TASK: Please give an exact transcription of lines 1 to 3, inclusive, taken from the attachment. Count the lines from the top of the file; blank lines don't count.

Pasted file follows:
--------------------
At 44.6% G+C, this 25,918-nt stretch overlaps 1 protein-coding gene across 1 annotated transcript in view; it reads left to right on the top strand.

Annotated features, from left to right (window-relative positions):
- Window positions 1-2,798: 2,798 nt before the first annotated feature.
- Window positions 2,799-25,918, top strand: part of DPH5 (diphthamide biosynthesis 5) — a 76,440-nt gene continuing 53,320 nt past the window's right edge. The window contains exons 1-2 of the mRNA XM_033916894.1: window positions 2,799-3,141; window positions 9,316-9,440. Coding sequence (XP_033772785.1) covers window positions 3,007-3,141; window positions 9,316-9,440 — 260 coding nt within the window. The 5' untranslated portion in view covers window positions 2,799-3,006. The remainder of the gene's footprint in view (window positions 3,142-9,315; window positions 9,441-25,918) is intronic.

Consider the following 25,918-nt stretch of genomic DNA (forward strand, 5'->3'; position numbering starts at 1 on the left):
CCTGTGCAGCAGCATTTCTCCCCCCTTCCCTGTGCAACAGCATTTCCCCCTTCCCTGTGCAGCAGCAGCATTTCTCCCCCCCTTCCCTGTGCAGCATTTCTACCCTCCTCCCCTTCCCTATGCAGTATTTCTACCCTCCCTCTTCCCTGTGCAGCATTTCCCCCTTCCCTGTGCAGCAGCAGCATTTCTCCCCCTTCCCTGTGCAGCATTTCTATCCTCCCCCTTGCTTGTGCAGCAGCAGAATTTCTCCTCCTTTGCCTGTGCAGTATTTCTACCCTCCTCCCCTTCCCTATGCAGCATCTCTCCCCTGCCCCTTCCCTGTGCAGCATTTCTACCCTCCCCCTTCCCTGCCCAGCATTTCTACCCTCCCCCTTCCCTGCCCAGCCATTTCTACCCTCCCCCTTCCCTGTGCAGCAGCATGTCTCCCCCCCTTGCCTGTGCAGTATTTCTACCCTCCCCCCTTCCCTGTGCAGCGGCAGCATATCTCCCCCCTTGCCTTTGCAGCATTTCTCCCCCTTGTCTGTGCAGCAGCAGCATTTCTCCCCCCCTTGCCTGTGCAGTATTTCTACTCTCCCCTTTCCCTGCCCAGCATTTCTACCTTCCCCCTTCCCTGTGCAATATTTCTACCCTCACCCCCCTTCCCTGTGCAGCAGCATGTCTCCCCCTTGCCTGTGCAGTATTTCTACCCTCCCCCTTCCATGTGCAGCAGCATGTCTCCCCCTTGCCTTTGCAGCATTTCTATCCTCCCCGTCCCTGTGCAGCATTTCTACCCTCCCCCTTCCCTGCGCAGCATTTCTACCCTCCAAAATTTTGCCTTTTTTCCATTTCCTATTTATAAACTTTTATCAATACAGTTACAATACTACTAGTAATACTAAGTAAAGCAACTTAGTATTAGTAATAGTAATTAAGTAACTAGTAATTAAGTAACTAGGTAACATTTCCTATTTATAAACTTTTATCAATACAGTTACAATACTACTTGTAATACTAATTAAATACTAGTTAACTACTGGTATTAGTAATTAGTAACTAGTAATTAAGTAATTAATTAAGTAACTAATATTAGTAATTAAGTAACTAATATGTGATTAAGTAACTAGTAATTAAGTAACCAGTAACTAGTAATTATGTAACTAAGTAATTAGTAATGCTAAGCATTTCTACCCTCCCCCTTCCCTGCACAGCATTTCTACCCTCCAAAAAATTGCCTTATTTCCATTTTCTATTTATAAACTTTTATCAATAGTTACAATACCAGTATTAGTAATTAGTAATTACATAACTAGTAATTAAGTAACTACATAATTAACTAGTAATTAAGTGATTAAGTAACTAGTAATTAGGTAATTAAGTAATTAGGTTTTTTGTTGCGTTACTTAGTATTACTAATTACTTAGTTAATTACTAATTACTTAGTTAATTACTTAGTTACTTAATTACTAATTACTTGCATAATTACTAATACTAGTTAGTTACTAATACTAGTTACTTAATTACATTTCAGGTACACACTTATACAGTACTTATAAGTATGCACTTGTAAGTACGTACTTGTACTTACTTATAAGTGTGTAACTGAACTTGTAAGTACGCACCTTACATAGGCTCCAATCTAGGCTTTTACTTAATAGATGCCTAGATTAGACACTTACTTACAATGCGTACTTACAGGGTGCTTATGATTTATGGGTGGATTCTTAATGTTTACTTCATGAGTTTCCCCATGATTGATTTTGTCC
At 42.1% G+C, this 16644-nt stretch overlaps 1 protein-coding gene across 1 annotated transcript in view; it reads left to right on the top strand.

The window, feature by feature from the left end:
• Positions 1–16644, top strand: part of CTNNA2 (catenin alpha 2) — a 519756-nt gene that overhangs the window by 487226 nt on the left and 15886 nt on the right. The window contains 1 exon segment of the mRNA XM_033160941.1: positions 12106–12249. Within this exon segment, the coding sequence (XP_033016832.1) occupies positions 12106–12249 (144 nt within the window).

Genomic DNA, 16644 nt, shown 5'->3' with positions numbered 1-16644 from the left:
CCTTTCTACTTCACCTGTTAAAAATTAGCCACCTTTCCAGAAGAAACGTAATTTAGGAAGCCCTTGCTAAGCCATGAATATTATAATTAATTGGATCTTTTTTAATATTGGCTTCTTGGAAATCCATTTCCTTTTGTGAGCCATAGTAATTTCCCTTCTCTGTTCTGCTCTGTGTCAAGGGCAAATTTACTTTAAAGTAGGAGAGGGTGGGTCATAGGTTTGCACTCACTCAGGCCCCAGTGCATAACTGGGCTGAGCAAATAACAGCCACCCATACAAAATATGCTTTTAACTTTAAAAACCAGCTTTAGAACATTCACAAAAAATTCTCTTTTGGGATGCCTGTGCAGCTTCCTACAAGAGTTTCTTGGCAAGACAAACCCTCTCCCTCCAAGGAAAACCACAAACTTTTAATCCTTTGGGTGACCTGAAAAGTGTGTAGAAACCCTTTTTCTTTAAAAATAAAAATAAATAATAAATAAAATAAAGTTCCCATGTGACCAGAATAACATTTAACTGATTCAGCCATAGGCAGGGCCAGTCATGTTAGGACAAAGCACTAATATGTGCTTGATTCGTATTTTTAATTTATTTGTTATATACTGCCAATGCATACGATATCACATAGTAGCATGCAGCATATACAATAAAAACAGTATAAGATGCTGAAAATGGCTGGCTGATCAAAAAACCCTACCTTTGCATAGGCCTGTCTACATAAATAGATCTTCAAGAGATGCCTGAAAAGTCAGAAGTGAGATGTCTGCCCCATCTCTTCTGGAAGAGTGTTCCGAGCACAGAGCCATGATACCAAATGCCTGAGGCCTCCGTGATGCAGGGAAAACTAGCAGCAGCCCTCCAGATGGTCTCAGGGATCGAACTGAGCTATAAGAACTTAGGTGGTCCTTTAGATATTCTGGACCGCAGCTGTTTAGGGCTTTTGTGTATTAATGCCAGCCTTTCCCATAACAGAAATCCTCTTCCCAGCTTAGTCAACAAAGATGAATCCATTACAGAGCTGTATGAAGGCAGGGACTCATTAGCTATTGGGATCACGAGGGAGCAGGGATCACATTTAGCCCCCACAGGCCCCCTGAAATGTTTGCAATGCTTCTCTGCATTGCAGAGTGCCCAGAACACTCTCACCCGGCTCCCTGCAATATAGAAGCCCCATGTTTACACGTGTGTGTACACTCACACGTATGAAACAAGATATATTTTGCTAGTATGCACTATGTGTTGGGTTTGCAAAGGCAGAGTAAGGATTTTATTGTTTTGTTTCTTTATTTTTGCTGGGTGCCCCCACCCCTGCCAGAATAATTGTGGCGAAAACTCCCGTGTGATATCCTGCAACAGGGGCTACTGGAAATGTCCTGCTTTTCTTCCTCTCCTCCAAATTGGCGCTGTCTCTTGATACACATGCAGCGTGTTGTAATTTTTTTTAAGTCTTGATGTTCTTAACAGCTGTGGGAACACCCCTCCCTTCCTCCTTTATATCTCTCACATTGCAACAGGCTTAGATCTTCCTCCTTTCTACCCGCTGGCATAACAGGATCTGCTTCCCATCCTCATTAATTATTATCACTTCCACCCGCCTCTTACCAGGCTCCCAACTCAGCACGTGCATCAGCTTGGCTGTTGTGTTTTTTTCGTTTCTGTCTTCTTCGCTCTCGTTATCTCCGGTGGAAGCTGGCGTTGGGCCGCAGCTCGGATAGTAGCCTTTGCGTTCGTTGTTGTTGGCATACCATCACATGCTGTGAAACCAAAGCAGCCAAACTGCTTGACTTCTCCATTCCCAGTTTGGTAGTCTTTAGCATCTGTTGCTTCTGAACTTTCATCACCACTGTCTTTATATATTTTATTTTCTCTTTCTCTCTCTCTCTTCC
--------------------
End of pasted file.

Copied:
At 44.6% G+C, this 25,918-nt stretch overlaps 1 protein-coding gene across 1 annotated transcript in view; it reads left to right on the top strand.

Annotated features, from left to right (window-relative positions):
- Window positions 1-2,798: 2,798 nt before the first annotated feature.